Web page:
world has consumption based economy’s growth was assured by constantly
increasing levels of purchases since the post-war boom of the 1950s until now
individuals and family consumption has been the source of growth expanding
populations needed places to live appliances food clothing and technology
but recently something has changed the ownership culture has shifted a little
whereby people are rejecting the notion that you need to own all your own stuff
and if you do own stuff you can put it to work by renting it out to others this
is the core idea of the sharing economy in the u.s. right now every second
household is struggling with credit card debt so the widespread adoption of buy
less and share more is a good thing let’s look at a few ways that you can
benefit from this change one of the most high-profile changes for urban dwellers
especially is the idea of car sharing when you add up the cost of a car itself
what a cost of pocket service it register it and insurance then cheapest
car maybe costing you thousands of dollars every year look into services
like Zipcar to see whether you can rent one on demand instead and if you do need
to have one or more cars in your life is there a way to put them to work to
generate more income services like uber and lyft allow for you to sign up to
become a driver and work as much or as little as you like or looking to Touro
where you can allow people to rent your car when you’re not using it think of
other big-ticket appliances in your life that you need but don’t use all the time
lawn mowers leaf or snow blowers or bikes look for local versions of zilog
calm where you can list your stuff your availability and your price to rent and
your biggest ticket expensable your home a B&B has revolutionized travel and is
allowed for people everywhere to generate extra ink
by renting out some or all of their homes the world of Finance has also been
impacted you can now participate in the cycle of borrowing and lending the way
that banks have done for years by depositing money with Lending Club or
prosper and then earning interest as other people borrow your money of course
there are ideas that have been around a long time that are essentially sharing
economy carpooling babysitting clubs shot my closet clothing swaps even
potluck dinners anything where a cost can be shared by a group of people this
has taken on yourself here’s an idea why not set a goal today to get extra money
in your pocket by reducing some of your own expenses or generating some income
or both if you haven’t heard of the frugal
movement you’re not alone but it’s very real and is growing fast being frugal
isn’t just about making ends meet when you’re short on cash it’s more about
being able to buy options later in life versus spending all you earn now the
frugal movement has some great lessons for all of us
let’s explore four of them first buy less stuff the advertisers of the world
all have one goal make you buy and then rebuy their product over their
competitors the big question for you is do you need to buy it at all the sharing
economy eBay and plain old going without are all alternatives and if you think
you’re already economical with how you spend your cash here’s a great way to
commit to the buy less stuff mantra think of all the holidays in the course
of the year and make a concerted effort to celebrate without buying all the
stuff that goes with them second live with a smaller footprint we fall in love
with neighborhoods and homes often without doing the math on the financial
commitment they’ll take before moving compare the short and long term
cost differentials between options first the total cost of buying versus renting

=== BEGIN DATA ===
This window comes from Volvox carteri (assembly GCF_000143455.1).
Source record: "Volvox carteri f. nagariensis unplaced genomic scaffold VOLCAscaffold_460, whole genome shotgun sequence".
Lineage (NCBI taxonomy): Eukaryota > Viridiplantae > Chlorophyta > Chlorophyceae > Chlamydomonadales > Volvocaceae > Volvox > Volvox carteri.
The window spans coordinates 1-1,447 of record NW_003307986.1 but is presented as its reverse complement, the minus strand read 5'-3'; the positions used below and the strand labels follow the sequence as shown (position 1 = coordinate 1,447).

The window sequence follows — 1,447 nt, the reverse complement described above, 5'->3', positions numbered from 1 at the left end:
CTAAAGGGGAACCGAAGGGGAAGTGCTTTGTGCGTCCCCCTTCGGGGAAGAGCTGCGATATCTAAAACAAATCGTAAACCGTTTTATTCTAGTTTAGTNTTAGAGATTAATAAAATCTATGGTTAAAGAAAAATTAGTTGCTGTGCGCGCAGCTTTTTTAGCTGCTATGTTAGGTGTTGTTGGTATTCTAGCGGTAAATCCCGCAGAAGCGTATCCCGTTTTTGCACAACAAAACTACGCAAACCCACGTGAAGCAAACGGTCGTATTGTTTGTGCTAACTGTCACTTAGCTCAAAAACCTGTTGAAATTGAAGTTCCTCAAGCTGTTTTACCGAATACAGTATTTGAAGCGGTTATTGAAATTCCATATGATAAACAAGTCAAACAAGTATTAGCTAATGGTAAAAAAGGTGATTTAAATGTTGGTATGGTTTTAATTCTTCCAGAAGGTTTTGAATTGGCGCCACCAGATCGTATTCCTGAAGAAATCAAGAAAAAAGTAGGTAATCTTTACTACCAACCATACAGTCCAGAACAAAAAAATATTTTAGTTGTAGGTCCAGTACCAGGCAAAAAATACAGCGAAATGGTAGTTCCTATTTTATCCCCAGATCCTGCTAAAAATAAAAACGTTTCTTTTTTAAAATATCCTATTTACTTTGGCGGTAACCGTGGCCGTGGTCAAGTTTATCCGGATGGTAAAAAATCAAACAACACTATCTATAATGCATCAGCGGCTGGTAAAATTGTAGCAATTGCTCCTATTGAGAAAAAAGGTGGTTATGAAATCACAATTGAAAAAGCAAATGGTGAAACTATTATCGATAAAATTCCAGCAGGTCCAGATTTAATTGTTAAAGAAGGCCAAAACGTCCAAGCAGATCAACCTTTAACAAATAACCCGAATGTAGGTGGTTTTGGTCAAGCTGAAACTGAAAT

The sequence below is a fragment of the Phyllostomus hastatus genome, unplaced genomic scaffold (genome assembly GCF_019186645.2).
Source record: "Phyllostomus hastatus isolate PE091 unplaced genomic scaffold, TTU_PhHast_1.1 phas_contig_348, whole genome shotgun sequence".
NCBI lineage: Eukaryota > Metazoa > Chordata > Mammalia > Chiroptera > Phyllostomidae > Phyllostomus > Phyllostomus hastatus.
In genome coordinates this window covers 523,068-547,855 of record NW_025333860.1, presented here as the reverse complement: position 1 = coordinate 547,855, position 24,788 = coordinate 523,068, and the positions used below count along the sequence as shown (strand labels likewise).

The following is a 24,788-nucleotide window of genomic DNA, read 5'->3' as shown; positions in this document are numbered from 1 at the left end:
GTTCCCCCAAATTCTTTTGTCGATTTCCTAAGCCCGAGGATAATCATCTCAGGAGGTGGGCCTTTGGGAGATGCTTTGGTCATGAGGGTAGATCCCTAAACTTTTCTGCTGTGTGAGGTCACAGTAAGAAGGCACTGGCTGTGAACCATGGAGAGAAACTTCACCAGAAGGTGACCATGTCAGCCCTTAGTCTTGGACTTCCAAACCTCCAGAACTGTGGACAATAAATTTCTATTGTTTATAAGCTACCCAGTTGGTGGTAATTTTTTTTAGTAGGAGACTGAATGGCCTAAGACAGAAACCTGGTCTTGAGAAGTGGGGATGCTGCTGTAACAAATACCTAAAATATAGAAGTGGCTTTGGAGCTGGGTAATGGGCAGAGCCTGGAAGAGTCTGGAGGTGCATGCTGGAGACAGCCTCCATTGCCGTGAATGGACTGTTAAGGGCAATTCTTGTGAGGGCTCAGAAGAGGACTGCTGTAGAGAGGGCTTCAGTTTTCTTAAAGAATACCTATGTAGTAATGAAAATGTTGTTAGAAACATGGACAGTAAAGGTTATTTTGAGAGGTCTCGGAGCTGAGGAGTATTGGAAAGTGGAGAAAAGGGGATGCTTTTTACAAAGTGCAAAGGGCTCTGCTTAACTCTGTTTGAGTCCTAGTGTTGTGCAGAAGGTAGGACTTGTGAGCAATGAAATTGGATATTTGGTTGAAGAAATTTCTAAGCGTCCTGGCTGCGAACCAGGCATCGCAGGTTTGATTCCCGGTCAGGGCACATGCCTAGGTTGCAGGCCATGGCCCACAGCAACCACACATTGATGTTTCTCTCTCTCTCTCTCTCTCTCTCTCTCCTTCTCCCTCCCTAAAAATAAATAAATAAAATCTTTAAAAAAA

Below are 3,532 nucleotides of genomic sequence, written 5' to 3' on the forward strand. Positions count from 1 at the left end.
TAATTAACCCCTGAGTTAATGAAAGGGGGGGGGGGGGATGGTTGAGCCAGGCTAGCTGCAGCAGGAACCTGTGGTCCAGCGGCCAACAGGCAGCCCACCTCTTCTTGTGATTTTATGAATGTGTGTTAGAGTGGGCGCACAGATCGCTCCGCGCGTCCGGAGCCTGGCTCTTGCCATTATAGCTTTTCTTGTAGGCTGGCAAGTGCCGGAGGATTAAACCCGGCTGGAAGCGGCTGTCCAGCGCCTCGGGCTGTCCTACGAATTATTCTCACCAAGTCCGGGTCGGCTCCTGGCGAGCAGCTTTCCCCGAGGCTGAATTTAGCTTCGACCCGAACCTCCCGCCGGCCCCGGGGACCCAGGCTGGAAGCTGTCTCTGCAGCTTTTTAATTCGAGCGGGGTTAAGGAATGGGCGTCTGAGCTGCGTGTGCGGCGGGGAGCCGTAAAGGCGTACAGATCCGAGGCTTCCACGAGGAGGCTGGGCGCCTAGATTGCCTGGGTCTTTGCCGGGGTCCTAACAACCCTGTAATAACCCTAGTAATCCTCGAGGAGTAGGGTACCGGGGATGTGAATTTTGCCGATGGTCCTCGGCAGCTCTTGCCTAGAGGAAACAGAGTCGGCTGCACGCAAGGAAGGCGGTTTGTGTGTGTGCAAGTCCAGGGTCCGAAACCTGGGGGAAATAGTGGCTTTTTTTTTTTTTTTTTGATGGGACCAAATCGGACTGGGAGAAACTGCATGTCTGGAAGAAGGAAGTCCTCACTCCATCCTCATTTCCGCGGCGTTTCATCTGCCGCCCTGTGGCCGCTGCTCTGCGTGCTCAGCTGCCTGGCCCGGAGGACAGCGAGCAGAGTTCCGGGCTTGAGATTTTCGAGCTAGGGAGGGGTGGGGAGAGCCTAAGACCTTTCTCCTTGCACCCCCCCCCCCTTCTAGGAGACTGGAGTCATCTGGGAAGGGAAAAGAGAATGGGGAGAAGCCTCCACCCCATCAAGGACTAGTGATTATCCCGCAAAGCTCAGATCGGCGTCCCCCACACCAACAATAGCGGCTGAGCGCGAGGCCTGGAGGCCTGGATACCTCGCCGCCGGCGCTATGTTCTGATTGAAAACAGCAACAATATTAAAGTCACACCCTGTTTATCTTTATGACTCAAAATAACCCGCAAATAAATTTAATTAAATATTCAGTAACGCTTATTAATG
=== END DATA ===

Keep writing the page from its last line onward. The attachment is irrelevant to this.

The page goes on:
and then the ongoing cost of furnishing heating cooling ensuring and maintaining
different homes spoiler alert smaller is better and after decades of
building bigger and bigger homes the trend is now reversing to downsizing new
developments so they aren’t so expensive to run the most extreme example of
downsizing is the tiny house movement I recommend doing a search to see how
whole families are living happily in homes the size of the average American
kitchen their creativity and commitment is quite amazing now if you’re not up
for buying less stuff or downsizing the least you can do is recycle everything
the frugal movement is all about buying less but better stuff nobody needs a
wardrobe makeover or new stuff every season take pride in making things last
or exchanging them with family and friends for the things that you need
keeping up with the Joneses is a fallacy it’s extremely difficult to truly know
another person’s financial situation but it’s a strong possibility it’s not the
same as yours no matter how much you think you haven’t
common take pride in living below your means and understand that for every new
car that appears in your neighbor’s driveway it’s more than likely that’s an
extra bill that they’re taking on to spending money to try to be like someone
else is a dangerous slippery slope you have to accept that everyone in the
world has either more or less money than you and we have to get comfortable
making choices that are in line with our financial circumstances and values
remember you don’t have to live in a tiny house or weave your own shoes but
learning from this movement will help both your wallet and the environment and
best of all every dollar that you don’t send out into the world today is
available to you to invest so your future self will have more money and
more options tomorrow you so it’s coming up on tax time do you
have a feeling of dread when I say that or did you think great I’m all set I can
skip this video taxes do bring up all sorts of emotions but regardless of the
feelings that tax-time invokes you will most likely be paying taxes here so
let’s see how we can minimize the stress and maximize your return if you’re lucky
enough to have a salary your employer has most likely had tax taken out of
each paycheck via the pay-as-you-earn system depending on the with holdings
you signed up for when you took the job you will have either overpaid in which